I'll have to do this quickly. I just wanted to say thanks to Thom Hogan for including us in "Recommended Web Sites" in his characteristically excellent new "Recommended Products" grid on his website bythom.com. There, okay, done, no more about that now.
Just kidding. Out of curiosity, do you agree or disagree with his one complaint?
And for the record, his website would make my recommended web sites list, too, if I had one. (I especially love his annual predictions, which we didn't get this year—there's an abbreviated "Nikon Only" version for Nikonophiles, though.)
Posted by: MIKE JOHNSTON
Thom Elaborates: My complaint is more nuanced than the short version posted on my Recommended Products page. I have no doubt that some will subscribe to the "more is better" notion of content for a Web site that they find central to their interests. But TOP is probably slightly tangential to the majority of the audience stopping by (and this is likely very true of someone who finds my site central), and thus the rapidity with which things fall off (or the fact that the page requires a lot of scrolling sometimes) can be problematic to them. Whether you agree with my complaint or not is most likely going to depend upon how often you visit the site. At present, it doesn't support once-a-week visitors well. And for those of us with large RSS lists, the volume of posts also tends to be too high, I think.
The issue for Mike is a tough one. Growing organisms are generally healthy ones, and contracting ones are usually unhealthy. Right now Mike is trying to keep TOP in the growing category, and that's where my complaint starts to become relevant: the number of folk that will read everything is likely very finite (and those tend to be the first responders, so that group may be near maximum size). The groups that are tangentially interested but don't want to wade through 10 articles a day are larger and more necessary to the long-term health of the site, I think. It's akin to what happens with magazine subscriptions, actually. You have the core who you can count on, and you have a group that you have to constantly attract and replenish. My complaint is applicable mostly to that last group.
One way of dealing with the issue is to "gather" the most recent major articles into a sidebar that always appears. Likewise the "print of the week." Leave off the stuff like the post that provoked this comment ;~) and the other "comments in passing" so that someone who's a casual browser hitting the site doesn't reject it because they see "too much filler." (A lot of stuff in quotes there--I'm not saying there's filler, per se, I'm trying to come with a way of describing the various pieces of material that appears.) By doing that, the less-than-daily site visitor will still see the last dozen or so "serious" articles that they might be interested in without having to wade through every last little post. Likewise, the prints that are still available would continue to be visible.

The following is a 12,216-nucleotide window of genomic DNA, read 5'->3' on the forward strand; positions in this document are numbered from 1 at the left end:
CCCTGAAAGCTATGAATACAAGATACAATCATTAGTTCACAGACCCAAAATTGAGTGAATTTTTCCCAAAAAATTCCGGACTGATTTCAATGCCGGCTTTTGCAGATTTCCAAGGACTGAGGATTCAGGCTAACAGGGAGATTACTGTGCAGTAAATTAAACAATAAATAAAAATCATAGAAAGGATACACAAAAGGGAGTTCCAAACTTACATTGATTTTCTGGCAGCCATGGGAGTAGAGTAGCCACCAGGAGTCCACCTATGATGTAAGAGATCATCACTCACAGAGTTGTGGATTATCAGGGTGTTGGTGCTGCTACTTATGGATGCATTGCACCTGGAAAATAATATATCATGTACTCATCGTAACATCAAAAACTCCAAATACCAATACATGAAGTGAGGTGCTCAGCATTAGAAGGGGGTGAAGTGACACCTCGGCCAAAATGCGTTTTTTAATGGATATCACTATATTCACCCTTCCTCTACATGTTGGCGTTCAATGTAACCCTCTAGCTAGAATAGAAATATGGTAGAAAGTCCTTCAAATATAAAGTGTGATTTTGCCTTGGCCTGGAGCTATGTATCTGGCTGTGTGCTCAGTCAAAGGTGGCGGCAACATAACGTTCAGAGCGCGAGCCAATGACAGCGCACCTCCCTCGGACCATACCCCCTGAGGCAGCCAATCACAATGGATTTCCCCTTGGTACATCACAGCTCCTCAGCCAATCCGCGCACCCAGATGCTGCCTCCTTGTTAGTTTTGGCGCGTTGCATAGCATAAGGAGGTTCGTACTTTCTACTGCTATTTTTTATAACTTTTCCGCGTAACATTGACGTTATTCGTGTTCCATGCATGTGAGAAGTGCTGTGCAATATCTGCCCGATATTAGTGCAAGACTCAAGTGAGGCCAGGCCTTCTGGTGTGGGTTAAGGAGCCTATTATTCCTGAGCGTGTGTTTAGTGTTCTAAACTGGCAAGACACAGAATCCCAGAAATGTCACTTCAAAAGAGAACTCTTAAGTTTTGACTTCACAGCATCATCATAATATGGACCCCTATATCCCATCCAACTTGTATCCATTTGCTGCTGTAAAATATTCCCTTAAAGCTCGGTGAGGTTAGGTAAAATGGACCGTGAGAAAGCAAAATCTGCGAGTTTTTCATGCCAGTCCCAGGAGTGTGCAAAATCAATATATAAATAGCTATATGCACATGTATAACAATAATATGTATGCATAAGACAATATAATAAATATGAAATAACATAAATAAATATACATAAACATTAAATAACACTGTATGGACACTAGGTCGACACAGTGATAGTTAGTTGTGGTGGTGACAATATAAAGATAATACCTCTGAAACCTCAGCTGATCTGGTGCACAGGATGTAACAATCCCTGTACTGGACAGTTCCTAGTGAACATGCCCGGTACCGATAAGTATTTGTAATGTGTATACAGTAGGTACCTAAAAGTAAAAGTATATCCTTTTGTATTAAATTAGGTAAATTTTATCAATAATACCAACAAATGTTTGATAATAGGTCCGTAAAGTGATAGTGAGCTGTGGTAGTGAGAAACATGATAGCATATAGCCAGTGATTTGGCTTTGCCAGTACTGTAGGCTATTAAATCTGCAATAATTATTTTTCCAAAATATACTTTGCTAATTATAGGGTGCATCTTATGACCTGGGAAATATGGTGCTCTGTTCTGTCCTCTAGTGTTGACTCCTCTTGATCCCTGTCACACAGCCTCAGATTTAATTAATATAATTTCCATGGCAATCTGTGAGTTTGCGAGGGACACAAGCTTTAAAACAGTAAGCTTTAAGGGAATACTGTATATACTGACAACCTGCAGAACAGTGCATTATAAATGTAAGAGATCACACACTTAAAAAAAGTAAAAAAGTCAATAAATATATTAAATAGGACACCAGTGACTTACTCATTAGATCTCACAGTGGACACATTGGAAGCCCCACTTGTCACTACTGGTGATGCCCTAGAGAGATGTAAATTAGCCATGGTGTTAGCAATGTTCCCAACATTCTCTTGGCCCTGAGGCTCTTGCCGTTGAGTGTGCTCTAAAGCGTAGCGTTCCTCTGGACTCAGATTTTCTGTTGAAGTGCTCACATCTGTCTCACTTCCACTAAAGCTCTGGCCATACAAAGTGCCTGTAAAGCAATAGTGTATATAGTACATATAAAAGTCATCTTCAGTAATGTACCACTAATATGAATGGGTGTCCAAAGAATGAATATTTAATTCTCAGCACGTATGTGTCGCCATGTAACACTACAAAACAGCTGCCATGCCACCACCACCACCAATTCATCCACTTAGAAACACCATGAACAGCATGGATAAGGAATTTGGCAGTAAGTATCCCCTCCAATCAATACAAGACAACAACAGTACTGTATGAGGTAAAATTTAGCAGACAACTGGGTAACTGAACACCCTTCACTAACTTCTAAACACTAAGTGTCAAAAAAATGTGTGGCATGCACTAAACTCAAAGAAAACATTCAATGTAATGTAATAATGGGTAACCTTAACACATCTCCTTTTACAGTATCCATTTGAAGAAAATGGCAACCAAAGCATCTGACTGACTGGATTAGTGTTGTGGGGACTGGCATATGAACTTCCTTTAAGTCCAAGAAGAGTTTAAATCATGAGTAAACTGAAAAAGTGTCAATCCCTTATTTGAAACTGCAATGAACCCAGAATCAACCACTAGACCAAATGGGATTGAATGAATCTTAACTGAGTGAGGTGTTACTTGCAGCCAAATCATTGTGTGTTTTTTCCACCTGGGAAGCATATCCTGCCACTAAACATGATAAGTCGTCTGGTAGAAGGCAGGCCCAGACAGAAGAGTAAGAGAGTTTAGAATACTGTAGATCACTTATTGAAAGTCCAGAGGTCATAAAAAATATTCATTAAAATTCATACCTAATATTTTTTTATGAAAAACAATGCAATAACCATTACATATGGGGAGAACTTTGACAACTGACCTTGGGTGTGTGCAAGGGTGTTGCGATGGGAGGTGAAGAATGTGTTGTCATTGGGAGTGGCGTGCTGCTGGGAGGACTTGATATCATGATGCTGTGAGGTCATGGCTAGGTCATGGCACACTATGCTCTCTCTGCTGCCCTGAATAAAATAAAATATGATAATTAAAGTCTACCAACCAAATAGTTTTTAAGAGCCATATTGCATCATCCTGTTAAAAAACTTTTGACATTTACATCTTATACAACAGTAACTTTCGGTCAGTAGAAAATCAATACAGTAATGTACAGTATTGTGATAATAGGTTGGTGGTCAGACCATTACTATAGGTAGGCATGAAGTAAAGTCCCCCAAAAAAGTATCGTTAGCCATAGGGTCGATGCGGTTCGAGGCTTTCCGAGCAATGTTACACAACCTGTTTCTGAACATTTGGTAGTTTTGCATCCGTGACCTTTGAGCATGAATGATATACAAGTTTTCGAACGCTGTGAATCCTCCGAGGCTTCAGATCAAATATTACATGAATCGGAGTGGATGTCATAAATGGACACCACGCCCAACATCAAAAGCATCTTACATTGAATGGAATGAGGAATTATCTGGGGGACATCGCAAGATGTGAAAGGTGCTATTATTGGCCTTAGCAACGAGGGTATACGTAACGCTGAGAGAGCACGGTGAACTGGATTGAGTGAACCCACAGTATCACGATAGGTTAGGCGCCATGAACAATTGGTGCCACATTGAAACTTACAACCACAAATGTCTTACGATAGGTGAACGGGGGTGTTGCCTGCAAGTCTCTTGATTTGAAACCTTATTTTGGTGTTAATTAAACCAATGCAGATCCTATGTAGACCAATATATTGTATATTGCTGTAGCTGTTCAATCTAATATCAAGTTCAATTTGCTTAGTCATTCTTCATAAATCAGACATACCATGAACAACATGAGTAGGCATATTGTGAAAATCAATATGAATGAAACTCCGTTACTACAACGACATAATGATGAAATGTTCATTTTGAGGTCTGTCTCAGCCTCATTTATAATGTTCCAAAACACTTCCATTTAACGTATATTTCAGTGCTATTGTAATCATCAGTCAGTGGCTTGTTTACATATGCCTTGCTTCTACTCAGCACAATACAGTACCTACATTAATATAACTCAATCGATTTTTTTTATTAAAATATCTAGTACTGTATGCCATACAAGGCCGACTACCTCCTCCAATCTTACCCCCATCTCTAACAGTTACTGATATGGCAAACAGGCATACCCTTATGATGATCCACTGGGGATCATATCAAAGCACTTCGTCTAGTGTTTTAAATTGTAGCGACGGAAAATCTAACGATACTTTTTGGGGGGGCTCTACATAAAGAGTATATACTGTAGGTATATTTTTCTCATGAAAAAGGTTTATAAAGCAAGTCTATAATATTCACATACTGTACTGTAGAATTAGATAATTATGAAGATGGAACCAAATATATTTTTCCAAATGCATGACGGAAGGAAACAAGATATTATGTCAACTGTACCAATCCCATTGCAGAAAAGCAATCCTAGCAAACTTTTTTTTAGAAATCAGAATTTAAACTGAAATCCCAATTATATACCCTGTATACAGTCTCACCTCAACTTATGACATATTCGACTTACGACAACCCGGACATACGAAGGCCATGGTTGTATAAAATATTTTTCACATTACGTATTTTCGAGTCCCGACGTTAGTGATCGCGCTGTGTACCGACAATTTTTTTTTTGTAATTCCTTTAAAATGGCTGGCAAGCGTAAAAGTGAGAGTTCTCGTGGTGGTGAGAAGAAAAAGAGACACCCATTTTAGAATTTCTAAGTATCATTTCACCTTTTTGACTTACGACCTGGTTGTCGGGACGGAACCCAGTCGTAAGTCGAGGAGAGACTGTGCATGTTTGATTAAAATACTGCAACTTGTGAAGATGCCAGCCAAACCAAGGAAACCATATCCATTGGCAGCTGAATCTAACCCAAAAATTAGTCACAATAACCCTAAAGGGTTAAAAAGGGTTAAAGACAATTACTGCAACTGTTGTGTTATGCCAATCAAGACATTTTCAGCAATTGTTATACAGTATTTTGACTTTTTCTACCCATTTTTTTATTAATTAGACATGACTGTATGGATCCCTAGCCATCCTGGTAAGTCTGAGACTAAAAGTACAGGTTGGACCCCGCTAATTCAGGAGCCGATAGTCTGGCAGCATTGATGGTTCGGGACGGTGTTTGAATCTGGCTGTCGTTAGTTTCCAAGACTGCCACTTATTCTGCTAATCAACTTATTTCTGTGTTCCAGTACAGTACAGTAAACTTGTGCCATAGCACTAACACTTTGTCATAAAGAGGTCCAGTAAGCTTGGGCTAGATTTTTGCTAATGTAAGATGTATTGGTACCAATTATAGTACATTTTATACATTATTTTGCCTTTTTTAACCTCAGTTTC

And Mike and Player are right in their assessment: when I criticism something, I try to make it a constructive criticism. I'm a perfectionist at heart (and not one in reality). You don't see me saying "that sucks" or some similar contentless criticism. I try to be precise in what I think can be improved. Sometimes, as in a one paragraph assessment in my Recommended Products, I also have to be concise. Hopefully this comment helped make my comment more clear.
Mike Responds: This (and the rest of the comments, for which thanks to the commenters) is of course very interesting to me. I really did "back into" becoming a blogger; I had been preparing a website (it never did get launched) that centralized and collated my photography activites, and there was literally one extra button that I didn't know what to do with. Oren Grad had suggested that I try a photo blog. I began TOP simply to have something to link to that last, unused button. I was as surprised as anyone when it took off.
Since talking to David Hobby at Strobist and now hearing from Thom, I've really just begun to toy with the notion of making it into a "real" website—that is, leaving the free Blogger UI behind, hiring a web designer to build a site to my specifications, using multiple pages, and so on.
Thus it becomes a design problem, which Thom alludes to. The questions of "What can the site be? To whom? How will they use it? What will encourage further growth and expand the site's appeal past its current core audience?"—all are really aspects of: what do we want to provide and how would it be arranged for optimal access? That stuff is fun to think about—the design aspect, I mean. I like design, even though I'm not the best designer. I like sketching house plans, for instance. So lately I find myself blocking out home pages, inventing ways to accommodate different kinds of content.
The question the whole "site design" thing begs is, of course, do I really want it to be any different? Could I handle it?
I'm actually already very concerned about posting too much and letting posts go on for too long, and I've been worried about it for some time now. I know people just don't have enough time to read and ponder over every thought that happens to come into my brain. Oddly enough, sometimes it has meant that I don't have enough room on TOP for my own posts. If I've got two or three great things written by other people all going up at once, I don't want to dilute them by posting some rambling little mini-essay of my own. So I end up wanting to write a blog post but not really having a place to do it—like I say, odd problem for a blogger to have, isn't it? Nice problem too, though.
The fact is, I could put up twice as much content if I wanted. There are plenty of interesting things out there. So it seems like I should do something.
I'll keep thinking about it. And I'll let you know.